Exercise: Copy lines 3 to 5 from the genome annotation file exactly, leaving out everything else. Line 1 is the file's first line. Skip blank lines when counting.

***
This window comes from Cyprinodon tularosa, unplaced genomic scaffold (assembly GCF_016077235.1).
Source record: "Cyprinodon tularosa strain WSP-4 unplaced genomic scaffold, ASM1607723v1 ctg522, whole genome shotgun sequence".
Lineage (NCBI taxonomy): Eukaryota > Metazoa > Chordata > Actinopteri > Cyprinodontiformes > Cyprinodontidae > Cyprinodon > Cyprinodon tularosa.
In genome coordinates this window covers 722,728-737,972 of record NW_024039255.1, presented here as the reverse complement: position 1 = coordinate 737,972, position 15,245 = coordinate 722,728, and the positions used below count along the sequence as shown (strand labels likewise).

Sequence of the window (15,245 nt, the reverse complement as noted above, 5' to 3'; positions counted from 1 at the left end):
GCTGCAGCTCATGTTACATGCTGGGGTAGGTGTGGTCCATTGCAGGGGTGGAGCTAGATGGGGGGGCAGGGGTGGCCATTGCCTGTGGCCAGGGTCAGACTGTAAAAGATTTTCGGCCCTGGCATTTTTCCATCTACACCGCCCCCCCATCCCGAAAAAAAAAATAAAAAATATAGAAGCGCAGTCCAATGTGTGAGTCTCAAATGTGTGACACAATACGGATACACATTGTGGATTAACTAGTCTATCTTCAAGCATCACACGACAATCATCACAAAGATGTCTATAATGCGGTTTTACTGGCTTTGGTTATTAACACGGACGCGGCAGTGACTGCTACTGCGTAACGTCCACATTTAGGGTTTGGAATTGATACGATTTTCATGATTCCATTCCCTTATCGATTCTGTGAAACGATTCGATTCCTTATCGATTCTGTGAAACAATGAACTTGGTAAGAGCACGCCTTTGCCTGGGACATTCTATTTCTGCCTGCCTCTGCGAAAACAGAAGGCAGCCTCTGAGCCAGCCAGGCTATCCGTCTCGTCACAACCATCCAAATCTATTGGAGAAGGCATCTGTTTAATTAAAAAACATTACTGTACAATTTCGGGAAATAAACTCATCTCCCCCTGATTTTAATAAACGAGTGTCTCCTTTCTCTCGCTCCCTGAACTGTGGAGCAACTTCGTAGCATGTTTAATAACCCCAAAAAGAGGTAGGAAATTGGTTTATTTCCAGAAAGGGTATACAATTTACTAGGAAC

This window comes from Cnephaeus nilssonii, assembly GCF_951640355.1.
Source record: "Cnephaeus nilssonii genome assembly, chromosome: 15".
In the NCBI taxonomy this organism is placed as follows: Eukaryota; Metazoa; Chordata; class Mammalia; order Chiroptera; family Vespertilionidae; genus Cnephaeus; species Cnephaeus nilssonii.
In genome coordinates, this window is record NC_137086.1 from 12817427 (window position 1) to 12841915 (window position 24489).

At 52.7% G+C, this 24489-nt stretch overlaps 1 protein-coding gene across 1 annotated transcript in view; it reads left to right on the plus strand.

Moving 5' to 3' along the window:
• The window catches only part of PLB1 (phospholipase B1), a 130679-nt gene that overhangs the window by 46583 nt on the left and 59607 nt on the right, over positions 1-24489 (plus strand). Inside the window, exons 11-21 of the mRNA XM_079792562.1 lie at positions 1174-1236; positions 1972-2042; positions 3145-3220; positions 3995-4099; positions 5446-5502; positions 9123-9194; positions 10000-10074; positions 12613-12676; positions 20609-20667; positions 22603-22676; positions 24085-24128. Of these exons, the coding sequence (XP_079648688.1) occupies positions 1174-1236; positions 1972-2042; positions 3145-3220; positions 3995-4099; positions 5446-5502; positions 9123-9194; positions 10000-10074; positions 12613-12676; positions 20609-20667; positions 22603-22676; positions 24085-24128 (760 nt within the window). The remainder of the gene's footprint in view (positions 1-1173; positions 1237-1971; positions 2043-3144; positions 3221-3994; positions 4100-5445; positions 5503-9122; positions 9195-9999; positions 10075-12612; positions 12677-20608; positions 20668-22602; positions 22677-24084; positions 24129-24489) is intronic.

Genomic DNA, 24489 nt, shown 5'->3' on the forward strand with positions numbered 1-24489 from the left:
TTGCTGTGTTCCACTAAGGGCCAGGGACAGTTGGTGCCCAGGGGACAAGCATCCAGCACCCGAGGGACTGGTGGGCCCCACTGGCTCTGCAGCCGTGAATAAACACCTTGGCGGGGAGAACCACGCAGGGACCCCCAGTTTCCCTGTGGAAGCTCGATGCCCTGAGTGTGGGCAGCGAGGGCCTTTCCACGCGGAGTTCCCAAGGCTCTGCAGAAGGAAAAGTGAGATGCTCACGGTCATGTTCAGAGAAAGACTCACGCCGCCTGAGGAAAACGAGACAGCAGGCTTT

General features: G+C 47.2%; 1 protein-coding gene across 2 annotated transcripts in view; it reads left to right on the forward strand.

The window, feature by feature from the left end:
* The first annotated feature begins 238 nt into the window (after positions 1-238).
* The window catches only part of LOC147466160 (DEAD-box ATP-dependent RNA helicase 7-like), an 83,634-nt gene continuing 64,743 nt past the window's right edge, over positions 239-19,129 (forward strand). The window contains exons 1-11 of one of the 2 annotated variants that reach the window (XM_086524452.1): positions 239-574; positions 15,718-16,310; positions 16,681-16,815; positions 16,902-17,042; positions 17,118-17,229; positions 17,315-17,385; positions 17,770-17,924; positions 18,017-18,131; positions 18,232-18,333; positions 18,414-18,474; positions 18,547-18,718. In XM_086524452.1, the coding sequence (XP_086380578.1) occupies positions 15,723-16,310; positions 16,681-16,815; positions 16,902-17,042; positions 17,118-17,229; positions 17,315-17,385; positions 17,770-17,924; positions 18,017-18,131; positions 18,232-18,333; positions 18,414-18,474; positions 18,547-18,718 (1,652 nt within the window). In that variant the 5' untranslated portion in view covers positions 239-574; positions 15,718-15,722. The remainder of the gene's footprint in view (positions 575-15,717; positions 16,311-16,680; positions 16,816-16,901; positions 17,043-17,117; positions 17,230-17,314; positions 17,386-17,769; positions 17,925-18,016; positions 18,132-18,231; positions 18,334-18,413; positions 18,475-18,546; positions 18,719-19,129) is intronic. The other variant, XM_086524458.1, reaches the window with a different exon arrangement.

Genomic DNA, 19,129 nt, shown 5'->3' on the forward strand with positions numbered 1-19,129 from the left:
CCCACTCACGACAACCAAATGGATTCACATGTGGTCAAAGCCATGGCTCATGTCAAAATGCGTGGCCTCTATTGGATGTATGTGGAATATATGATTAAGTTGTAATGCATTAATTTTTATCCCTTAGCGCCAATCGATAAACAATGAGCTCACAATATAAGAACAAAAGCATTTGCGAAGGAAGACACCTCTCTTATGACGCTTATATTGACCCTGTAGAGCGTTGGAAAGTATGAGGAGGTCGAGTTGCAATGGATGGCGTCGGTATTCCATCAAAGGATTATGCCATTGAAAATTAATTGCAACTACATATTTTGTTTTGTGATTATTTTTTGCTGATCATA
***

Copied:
Lineage (NCBI taxonomy): Eukaryota > Metazoa > Chordata > Actinopteri > Cyprinodontiformes > Cyprinodontidae > Cyprinodon > Cyprinodon tularosa.
In genome coordinates this window covers 722,728-737,972 of record NW_024039255.1, presented here as the reverse complement: position 1 = coordinate 737,972, position 15,245 = coordinate 722,728, and the positions used below count along the sequence as shown (strand labels likewise).

Sequence of the window (15,245 nt, the reverse complement as noted above, 5' to 3'; positions counted from 1 at the left end):